Tooth growth and tooth development begin approximately in the sixth week of pregnancy, when in the area of the later upper and lower jaw each a dental arch from the oral epithelium. In the course of the development of the baby in the womb, the deciduous teeth are gradually formed through various stages, which break through within the first two to three years of life and are fully developed. Most externally visible tooth growth begins with the first two teeth in the lower jaw. If all baby teeth are present, the toddler has ten teeth each in the upper and lower jaw, which are gradually replaced by the remaining teeth at the age of six to nine years. This process takes place in two phases: In the first phase (six to nine years), the first permanent teeth break behind the row of milk teeth. The deciduous teeth gradually fall out and the lateral and central incisors break through. In the second phase (nine to twelve years), first the canines and the so-called premolars (molars, which have a milk tooth predecessor) break out. Then the other big molars break through too. The breakthrough of the whitening teeth, the last permanent teeth, takes place only from the age of 18 years.
The baby teeth dentition consists of 20 teeth and is usually fully developed at the age of two to three years. It contains ten teeth each in the upper and lower jaw - four deciduous incisors, two milky tusks and four molar teeth (molars). Usually, after about six months, the lower incisors break through first. A little later, the upper ones follow. When the child is about 18 months old, the first milky tusks show up. From this age or from two years often break the first molars. In most cases, at the age of three, all deciduous teeth are visible.
From the first to the last tooth
The following information is rather to be understood as empirical values and may be very different for the individual persons in both the order and the time. This is in most cases no cause for concern. The growth process should be monitored by regular visits by a physician, who can intervene in good time should an inappropriate condition occur. The following table shows at what age which teeth break as expected.
- Around the six months: The first central incisors break through.
- At the nine months: The lateral deciduous teeth become visible.
- About 18 months: The first deciduous teeth show up.
- Between the 18th month and two years: The first molar teeth prevail.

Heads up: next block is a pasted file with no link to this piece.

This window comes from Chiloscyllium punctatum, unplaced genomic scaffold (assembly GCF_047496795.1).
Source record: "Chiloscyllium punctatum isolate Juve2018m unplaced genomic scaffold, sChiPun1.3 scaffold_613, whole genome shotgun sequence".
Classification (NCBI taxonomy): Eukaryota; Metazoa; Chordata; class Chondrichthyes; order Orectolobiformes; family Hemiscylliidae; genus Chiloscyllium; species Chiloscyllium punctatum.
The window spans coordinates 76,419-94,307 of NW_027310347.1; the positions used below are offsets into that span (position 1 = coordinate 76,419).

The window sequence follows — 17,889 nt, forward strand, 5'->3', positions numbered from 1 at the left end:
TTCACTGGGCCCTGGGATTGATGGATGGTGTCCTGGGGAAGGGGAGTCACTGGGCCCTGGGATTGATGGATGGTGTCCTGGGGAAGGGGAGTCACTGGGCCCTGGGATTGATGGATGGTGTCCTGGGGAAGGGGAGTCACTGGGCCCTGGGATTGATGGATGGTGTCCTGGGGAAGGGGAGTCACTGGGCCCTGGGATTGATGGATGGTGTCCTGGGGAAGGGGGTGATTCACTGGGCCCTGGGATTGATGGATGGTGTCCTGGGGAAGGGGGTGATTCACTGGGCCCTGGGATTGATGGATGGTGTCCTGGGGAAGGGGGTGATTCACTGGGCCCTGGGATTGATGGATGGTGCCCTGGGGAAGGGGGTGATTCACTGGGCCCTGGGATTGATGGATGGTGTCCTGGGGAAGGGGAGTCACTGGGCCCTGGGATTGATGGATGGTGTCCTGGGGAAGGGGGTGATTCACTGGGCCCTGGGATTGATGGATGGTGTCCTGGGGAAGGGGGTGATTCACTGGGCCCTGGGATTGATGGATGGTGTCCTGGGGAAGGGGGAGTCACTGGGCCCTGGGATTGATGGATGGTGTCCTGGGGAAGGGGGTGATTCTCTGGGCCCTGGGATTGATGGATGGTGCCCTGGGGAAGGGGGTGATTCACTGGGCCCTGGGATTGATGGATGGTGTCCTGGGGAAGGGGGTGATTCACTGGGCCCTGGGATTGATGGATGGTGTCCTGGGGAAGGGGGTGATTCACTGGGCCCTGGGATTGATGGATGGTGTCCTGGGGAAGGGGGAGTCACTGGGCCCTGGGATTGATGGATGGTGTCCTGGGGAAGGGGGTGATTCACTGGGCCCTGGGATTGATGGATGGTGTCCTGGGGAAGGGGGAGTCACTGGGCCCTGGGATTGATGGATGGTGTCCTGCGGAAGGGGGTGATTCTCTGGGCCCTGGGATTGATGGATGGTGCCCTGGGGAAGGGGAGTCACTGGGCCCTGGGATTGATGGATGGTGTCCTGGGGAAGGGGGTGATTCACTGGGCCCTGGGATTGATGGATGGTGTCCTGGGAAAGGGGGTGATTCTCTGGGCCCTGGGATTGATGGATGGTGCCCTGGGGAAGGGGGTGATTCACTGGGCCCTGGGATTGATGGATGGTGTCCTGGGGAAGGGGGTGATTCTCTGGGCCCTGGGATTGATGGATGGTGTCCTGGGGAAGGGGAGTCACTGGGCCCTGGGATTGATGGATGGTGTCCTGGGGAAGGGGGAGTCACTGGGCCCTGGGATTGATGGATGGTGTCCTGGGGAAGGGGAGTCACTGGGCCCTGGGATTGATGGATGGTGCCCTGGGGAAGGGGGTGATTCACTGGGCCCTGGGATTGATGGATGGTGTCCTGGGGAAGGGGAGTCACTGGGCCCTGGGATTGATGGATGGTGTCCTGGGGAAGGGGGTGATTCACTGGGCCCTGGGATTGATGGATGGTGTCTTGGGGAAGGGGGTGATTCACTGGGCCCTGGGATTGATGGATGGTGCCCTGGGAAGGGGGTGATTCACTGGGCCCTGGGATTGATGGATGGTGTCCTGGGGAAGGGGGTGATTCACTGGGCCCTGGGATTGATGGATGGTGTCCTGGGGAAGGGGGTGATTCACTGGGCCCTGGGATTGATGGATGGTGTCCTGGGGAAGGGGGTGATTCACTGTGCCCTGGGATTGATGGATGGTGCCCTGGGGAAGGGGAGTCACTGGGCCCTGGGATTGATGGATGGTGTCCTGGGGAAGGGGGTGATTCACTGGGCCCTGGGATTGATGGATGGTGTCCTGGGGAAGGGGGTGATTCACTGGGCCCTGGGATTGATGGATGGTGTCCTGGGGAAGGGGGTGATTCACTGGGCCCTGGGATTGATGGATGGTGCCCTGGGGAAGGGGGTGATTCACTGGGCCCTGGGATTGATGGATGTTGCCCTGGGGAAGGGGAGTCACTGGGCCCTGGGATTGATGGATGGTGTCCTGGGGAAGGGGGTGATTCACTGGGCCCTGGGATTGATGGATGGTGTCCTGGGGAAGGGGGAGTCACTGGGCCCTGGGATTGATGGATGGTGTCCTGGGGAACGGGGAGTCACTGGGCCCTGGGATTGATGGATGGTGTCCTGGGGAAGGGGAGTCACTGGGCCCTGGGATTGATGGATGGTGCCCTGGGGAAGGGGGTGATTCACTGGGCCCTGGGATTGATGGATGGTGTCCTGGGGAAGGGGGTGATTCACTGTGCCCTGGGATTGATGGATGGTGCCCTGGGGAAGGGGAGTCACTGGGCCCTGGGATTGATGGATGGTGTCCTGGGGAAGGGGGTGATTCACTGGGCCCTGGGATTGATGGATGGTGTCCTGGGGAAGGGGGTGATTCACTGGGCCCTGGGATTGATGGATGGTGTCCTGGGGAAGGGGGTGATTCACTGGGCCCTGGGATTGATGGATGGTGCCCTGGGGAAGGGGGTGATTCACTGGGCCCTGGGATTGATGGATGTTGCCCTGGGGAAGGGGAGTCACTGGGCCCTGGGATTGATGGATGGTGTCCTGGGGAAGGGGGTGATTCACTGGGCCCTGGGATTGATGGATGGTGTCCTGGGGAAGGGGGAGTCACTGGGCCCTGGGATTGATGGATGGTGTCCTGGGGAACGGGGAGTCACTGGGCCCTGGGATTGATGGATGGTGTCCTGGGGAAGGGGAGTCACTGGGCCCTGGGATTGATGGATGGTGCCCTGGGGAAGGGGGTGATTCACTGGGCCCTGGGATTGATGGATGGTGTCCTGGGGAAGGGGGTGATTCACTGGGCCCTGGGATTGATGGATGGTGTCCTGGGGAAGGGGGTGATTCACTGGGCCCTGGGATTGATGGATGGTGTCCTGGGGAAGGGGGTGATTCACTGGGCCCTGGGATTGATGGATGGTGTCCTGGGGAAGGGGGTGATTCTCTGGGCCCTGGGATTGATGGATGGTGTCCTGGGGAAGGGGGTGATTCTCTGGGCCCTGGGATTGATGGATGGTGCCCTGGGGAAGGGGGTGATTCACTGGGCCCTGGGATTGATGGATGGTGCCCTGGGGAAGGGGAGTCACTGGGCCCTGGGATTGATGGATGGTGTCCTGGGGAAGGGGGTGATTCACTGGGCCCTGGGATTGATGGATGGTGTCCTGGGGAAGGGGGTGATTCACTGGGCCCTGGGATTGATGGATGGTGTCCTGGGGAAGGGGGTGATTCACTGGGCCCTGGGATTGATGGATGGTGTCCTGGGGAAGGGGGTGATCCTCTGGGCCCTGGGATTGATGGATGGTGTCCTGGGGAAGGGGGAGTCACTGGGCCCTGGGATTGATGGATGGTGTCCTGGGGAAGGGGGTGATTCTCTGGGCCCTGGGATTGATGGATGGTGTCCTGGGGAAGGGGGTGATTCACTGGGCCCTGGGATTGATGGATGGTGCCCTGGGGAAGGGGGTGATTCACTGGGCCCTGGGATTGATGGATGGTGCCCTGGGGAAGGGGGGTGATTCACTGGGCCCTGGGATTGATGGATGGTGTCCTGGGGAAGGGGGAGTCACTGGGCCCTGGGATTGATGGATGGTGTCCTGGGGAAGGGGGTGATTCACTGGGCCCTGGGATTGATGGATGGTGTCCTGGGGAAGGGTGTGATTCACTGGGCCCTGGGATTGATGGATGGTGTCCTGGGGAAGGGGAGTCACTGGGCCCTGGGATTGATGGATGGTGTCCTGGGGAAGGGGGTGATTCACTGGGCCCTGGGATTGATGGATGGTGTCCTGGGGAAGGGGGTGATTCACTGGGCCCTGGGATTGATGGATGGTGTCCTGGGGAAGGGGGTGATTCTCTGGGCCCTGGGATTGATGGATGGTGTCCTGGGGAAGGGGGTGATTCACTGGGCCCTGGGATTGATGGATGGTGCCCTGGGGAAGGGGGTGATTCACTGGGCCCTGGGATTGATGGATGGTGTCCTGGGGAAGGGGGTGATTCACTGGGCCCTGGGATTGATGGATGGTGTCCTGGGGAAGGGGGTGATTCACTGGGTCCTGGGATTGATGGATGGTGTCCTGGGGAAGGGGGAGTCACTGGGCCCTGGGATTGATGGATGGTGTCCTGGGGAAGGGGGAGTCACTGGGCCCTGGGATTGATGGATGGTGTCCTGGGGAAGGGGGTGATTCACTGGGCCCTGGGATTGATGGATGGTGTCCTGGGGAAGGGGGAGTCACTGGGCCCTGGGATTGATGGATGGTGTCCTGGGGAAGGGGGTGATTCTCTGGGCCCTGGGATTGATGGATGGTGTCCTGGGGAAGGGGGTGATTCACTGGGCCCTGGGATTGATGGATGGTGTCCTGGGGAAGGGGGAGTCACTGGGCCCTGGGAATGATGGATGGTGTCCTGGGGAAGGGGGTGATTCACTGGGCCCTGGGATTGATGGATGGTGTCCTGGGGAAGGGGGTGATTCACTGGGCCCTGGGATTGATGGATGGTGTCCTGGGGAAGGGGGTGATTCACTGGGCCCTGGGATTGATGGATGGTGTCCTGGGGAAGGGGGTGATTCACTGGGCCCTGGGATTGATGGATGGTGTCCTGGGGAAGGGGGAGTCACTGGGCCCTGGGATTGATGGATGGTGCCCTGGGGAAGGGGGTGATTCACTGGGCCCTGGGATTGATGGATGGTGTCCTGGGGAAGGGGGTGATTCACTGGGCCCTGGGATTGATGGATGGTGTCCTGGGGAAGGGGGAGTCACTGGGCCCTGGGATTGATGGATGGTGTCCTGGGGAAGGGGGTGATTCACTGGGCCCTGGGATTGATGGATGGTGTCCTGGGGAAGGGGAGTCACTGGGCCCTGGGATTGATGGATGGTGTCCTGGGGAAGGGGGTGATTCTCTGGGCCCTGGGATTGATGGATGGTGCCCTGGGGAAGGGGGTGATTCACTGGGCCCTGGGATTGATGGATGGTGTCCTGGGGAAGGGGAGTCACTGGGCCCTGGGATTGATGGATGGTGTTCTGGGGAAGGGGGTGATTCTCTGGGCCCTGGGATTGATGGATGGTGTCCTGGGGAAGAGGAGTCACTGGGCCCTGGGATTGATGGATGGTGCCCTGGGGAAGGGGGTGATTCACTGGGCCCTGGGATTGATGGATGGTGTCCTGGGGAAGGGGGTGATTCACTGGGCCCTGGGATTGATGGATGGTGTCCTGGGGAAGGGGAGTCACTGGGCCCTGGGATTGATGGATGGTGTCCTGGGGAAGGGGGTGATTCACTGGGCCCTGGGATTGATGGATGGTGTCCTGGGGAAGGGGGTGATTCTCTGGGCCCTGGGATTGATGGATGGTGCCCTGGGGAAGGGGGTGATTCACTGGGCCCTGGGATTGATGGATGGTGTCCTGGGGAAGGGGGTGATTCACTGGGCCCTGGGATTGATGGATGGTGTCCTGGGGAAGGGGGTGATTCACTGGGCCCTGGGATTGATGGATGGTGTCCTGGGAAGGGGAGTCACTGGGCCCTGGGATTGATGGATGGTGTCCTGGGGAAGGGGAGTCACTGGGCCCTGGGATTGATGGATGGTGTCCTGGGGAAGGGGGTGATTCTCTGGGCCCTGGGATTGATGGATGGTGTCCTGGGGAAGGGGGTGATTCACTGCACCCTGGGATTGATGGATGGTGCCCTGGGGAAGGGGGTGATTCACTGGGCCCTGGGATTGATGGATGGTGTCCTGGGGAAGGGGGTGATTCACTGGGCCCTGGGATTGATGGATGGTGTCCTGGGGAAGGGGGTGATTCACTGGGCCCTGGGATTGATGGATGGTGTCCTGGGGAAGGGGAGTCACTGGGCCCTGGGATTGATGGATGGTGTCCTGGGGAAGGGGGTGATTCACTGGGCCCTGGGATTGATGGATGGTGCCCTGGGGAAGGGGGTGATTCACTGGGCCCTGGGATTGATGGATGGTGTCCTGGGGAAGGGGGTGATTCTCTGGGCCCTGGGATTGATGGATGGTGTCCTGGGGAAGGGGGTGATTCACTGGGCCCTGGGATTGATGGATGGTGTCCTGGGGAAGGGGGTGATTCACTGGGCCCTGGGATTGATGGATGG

- After the third year of life: All baby teeth are broken.
- From six years old: The first big molar breaks through.
- From seven years old: The central incisors are replaced by permanent incisors.
- From eight years old: The permanent lateral incisors break through.
- From nine years old: The permanent canines and the remaining small molars in the lower jaw prevail.
- From ten years old: The remaining small molars in the upper jaw become visible.
- From eleven years: The permanent canines of the upper jaw and the second small molars in the upper and lower jaws show up.
- From twelve years old: The second remaining large molars break through.
- At the age of 15: The permanent teeth are completely visible.
- From 18 years: The wisdom teeth break through. This process can last until age 25 or older.
The right care for the first teeth
The Professional Association of Paediatricians recommends that the first baby teeth be regularly cleaned with a cotton swab, since these can already affect the health and growth of the subsequent teeth. Milk teeth have a smoother enamel than the permanent teeth and are particularly prone to tooth decay. Therefore, parents should start with the children's dental care as early as possible. If four to five teeth have broken, a special baby toothbrush should be used for cleaning. From about the age of three, parents can teach their children how to brush their teeth. The brushing of the teeth should be supported in the first time still by a parent. It should be used child toothpaste, which has either no or only a very low fluoride content.